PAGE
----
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Till Death Do Us Part!

Question:

Dear Dr. Crapo: Thirty years ago I had three implants with crowns put in to replace three teeth that got knocked out in a bar. They have worked really well until a year ago, when two of them got loose and fell out. I saw a dentist because I have one implant left but the tooth is off. He said the implant was still anchored well in the bone but the post that was attached to the crown has broken off inside the implant. I’m missing three front teeth and look like a six year old who’s going to miss eating corn-on-the-cob. I’d like to have two new implants put in and get the remaining one fixed up with a new crown so I have my teeth back. Do you think they’ll last me till I kick off? I’m a sixty-four year old man and I don’t have family that live much beyond their sixties. Heck, I thought I’d be gone by now – anyway if the new implants last as long as the first ones, I’ll have a great smile when they put me in the ground. 

Answer:

Without clinical information (x-rays, oral exam, bite analysis etc.) it’s difficult to give you hard answers, but your history does give me some clues. When implants fail after thirty years there’s usually a good reason. That you’ve broken the post off in your remaining implant and lost two implants, suggest tremendous forces at work. It may also be a case of neglect on your part or supervised neglect on the part of your dentist. There are always clues before failure of a tooth or implant. If you’re an “every six month check-up kind” and your dentist is familiar with what makes for successful teeth or implants, you should never have lost your implants or broken the post holding the crown in the implant that’s left.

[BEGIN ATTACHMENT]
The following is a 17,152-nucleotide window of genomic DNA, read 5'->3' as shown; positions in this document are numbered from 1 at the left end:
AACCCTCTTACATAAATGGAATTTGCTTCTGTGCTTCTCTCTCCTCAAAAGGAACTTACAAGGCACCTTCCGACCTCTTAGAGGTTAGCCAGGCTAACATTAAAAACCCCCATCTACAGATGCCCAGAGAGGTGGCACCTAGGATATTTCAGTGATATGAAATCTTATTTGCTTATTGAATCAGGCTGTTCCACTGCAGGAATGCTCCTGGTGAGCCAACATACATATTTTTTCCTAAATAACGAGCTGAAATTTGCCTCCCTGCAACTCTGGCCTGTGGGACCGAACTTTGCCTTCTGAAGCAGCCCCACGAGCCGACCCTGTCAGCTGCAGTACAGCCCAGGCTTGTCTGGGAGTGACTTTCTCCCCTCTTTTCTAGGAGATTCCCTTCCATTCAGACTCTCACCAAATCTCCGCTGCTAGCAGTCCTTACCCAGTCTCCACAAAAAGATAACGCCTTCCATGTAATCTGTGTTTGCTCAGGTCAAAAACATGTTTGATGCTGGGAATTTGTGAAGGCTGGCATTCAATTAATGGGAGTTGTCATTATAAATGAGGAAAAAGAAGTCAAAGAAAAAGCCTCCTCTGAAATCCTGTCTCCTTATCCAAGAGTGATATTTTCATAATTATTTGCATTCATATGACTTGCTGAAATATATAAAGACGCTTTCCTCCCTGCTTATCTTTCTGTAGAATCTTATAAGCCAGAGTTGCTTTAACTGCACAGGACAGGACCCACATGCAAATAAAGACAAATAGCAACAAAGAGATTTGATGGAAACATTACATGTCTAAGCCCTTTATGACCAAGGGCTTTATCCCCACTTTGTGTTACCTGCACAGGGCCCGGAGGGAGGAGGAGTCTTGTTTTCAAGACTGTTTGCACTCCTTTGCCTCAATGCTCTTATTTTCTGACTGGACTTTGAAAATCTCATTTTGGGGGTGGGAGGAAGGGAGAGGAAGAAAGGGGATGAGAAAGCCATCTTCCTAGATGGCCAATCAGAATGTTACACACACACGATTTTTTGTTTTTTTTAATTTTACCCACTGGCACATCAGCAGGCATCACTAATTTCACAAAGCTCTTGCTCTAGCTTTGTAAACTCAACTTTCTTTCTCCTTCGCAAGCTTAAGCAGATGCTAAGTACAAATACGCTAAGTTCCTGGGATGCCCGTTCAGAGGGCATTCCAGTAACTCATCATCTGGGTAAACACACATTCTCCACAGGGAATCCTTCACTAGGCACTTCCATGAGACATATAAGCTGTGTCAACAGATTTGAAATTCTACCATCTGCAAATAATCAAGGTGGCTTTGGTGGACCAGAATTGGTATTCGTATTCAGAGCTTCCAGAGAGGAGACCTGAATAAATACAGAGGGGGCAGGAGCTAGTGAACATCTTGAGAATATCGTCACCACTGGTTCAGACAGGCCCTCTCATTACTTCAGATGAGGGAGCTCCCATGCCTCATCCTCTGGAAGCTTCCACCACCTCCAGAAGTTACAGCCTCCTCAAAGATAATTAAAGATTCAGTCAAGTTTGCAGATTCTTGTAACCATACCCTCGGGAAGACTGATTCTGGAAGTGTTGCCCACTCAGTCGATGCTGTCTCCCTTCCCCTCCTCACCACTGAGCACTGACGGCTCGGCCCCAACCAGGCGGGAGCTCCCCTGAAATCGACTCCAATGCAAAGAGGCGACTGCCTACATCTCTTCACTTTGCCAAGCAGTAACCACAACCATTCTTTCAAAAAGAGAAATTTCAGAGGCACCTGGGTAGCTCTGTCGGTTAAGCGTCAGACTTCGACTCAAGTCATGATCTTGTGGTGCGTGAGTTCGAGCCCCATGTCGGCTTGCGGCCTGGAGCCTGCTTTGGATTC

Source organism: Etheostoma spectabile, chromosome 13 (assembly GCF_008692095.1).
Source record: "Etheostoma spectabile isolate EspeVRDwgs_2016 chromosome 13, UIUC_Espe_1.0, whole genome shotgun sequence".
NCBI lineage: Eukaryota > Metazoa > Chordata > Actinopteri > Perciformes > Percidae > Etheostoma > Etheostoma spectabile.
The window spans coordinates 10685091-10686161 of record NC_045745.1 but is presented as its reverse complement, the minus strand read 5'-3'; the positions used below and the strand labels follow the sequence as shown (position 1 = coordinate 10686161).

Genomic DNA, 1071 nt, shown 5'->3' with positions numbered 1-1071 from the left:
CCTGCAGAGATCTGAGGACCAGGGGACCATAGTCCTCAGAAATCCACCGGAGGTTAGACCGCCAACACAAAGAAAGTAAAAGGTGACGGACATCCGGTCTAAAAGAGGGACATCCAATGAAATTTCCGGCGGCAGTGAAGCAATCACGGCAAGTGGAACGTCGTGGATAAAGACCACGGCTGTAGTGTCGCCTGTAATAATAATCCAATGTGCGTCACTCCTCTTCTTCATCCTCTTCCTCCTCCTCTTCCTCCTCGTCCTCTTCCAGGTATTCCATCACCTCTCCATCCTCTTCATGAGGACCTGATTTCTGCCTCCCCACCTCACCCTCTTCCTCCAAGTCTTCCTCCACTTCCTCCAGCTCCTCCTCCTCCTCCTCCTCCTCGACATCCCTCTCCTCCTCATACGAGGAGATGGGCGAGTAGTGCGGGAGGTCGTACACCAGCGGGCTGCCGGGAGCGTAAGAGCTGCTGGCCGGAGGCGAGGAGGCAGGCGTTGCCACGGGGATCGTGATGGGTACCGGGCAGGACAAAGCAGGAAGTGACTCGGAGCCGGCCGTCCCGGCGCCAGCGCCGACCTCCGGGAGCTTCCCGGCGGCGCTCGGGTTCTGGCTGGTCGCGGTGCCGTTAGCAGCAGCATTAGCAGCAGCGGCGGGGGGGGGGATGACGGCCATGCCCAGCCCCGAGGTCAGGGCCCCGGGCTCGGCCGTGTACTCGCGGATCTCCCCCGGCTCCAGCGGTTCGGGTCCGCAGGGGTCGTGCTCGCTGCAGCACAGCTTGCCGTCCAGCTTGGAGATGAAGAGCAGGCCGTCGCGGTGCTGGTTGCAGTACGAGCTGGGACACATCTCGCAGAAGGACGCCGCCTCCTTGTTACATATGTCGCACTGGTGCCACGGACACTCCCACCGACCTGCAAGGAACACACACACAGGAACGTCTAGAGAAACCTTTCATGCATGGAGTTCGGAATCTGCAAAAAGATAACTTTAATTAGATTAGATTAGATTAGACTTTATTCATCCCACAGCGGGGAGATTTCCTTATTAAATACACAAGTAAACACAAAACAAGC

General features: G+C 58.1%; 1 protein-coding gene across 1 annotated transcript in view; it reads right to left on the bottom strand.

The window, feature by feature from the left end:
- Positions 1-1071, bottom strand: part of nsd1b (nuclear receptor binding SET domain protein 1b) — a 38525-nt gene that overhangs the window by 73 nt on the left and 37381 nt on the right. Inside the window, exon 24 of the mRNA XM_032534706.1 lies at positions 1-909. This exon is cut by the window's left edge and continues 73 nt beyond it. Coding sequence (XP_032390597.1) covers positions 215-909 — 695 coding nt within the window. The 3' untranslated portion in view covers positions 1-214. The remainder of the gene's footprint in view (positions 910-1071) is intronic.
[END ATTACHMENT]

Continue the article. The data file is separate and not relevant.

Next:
The point isn’t accusational but factual. Uncoordinated forces can loosen teeth or implants, crack and break teeth, move teeth, and cause TMJ problems to the extreme, to mention only a few.

When you have your questions addressed by someone who understands complex dental issues, make sure a very thorough analysis is done or you may outlast a second set. Don’t be surprised if fixing the problem involves more than just two implants and three crowns. Your jaw mechanics have developed a “worn-in” pattern that needs reconfiguring and balancing. It’s akin to a set of tires that are out of balance and a steering mechanism that is out of alignment. Placing one new tire on a car with three worn tires and bad alignment will see the rubber literally ripped off the new tire. Your bite is the same.

If we can help, we’d like to. Call 778-410-2080 for a consultation.


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